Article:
From the November issue of Firehouse® Magazine
By Chief Ronald J. Siarnicki
The inside of a burning building is not the most dangerous location for firefighters. If you’re familiar with statistics about firefighter deaths and injuries, you will recognize a more dangerous location is the road. Vehicular incidents are the second-leading cause of firefighter fatalities (second to heart attacks and strokes). Transportation trauma for firefighters can occur before leaving the station, while driving to or from a fire, arriving on the scene of, or cleaning up from, a crash, or even staging apparatus at an incident. In each of these scenarios, firefighters are vulnerable to traumatic events if precautions aren’t taken and protocols followed.
These issues, along with concerns about inadequate training for driving heavy and specialized apparatus, were discussed during TAMPA2.
To begin, the group considered how one click has the power to change everything in your life in an instant. They didn’t mean the click of a mouse or the clicks of the keys on a laptop. The focus was on the click of a seatbelt.
If the general public understands phrases like “seatbelts save lives”—and follows through—then why aren’t firefighters doing the same? For many years the answer was simple; the belts didn’t fit around the gear. But manufacturers have worked with the fire service and over time modifications have been made. We’re now at a point when wheels should not roll unless everyone is securely belted, and this goes for department apparatus and personal vehicles.
The power of that one click was on display at FRI 2015 in Atlanta. The twisted steel and broken frame of the City of Atlanta Fire Department’s engine caught nearly everyone’s attention. I’m certain many paused, wondering about the fate of the crew, and feeling relieved to learn that all four firefighters suffered only minor injuries. They survived this crash because they knew what to do before leaving the station to respond to a house fire. They buckled up.
Everyone at TAMPA2 agreed that our goal should be to have 100 percent compliance by all firefighters at all times. Strategies to achieve this included updating NFPA standards to require seatbelt use and creating model legislative language mandating their use. Adopting the NFFF Seatbelt Pledge is a great step, if you haven’t done that already.
Aside from using belts correctly, there are other concerns about operating equipment and apparatus correctly. How can we ensure that individuals are adequately trained, certified or qualified to drive and operate emergency vehicles safely and competently?
The attendees at TAMPA2 agreed that national standards for training, annual competency evaluations and enforcing vehicle-licensing requirements are first steps. Other suggestions included mandating national traffic incident management (NTIM) training and placing fire service representatives on state Department of Transportation committees.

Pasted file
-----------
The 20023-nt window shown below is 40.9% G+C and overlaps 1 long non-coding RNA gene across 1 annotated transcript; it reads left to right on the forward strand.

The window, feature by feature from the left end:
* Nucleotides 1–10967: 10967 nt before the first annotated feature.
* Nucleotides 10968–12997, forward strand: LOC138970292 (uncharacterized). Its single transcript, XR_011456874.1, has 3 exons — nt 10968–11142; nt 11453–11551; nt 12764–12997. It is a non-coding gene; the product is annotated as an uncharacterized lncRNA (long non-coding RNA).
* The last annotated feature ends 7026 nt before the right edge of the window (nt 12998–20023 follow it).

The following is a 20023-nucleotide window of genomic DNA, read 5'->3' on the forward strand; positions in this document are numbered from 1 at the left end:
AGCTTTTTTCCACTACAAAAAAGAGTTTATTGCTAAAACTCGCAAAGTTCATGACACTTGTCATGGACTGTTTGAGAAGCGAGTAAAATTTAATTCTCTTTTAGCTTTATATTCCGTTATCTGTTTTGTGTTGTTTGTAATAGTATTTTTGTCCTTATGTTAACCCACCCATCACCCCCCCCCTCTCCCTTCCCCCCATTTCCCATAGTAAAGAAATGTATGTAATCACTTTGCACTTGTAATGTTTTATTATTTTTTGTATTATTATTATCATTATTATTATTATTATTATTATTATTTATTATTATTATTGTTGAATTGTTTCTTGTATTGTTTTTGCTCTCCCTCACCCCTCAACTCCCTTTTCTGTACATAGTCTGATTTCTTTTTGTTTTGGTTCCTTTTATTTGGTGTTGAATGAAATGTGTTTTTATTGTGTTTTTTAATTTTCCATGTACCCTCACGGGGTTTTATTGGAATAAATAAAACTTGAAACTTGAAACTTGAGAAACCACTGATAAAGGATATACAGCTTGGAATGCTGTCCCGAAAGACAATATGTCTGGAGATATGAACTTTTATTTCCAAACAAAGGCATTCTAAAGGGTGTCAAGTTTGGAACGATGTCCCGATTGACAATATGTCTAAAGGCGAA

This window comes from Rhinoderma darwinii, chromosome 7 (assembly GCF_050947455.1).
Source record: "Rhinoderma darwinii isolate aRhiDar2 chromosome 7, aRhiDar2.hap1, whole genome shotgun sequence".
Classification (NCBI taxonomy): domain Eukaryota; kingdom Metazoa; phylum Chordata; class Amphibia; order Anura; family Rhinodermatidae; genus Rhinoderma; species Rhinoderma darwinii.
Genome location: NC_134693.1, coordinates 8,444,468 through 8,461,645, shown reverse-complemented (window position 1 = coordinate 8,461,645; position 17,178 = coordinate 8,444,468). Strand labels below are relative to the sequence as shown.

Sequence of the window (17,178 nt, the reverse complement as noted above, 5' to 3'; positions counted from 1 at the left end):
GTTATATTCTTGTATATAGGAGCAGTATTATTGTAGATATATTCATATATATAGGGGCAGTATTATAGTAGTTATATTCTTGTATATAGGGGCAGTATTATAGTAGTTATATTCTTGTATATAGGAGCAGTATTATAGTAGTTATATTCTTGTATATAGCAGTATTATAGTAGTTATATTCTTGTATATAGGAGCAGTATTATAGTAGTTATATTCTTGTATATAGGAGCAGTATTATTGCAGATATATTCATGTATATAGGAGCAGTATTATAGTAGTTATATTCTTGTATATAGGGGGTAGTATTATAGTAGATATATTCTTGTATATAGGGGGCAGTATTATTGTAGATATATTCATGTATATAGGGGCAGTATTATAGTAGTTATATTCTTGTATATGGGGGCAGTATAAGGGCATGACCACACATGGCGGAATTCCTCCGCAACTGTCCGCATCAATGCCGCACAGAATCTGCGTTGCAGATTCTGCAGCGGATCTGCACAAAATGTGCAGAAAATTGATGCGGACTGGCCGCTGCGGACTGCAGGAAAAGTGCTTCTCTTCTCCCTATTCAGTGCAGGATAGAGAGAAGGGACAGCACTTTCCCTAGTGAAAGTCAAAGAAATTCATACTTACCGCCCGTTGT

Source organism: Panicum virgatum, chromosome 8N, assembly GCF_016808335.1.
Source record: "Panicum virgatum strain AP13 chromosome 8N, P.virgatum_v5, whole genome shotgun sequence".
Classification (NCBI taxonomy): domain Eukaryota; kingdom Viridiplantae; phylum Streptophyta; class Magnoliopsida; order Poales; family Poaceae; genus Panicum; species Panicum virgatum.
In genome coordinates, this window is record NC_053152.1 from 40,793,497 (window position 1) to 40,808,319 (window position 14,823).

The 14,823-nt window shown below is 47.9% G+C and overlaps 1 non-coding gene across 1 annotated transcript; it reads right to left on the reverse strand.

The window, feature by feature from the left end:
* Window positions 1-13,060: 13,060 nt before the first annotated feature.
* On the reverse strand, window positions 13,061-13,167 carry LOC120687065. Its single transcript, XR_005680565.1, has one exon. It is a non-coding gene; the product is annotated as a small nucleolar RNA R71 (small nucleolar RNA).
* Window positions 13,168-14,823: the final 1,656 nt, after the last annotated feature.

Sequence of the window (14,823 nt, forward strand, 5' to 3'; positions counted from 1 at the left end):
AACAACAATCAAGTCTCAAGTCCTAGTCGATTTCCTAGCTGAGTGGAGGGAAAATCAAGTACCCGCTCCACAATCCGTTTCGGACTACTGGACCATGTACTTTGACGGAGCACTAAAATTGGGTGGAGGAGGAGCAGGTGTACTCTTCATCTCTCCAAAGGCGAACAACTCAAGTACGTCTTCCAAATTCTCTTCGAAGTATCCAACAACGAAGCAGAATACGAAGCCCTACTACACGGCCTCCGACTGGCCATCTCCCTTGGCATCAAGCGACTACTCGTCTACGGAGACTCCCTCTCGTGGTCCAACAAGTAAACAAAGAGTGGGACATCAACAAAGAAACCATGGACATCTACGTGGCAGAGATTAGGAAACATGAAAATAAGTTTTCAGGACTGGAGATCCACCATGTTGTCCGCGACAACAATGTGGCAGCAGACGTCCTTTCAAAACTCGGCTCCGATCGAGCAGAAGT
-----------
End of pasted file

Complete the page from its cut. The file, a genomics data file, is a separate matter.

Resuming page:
Beyond these issues, it’s critical to assess how we respond. As firefighters, we are called upon to help others during what could literally be their very worst day. Therefore, we must make the extra effort to do everything in our means to respond appropriately.
When a call comes in, nearly every firefighter still feels that rush of adrenaline that triggers that sense of immediacy. But that willingness to respond at a moment’s notice can interfere with our ability to lead effectively and act responsibility. Driving recklessly at high speeds is putting more people—from our crew to innocent people on the streets—at risk.
The attendees at TAMPA2 agreed that departments should identify best practices for hot and cold responses and adopt—and adhere to—risk-based emergency response procedures. In other words, clarify acceptable speeds and driving strategies when navigating the streets and hold everyone to these standards. And reiterate them frequently.
Furthermore, situational awareness upon arrival is essential. Each year more firefighters, EMS workers and police officers are struck while working an incident. Drivers are often gawking at the scene rather than avoiding it or possibly they are texting. We’re there to protect and serve the community and each other. After strategically placing apparatus to block and protect everyone on the fireground or crash site, traffic slowing/control devices also must be placed properly to alert oncoming traffic of any obstacles. And remember that even if you can see someone approaching, they may not see you. Always wear reflective traffic safety vests.
The most frequent theme from all of the discussions at TAMPA2 applies well to transportation issues: Make personal accountability the priority. Doing so on every response can save your life and the lives of your fellow firefighters.
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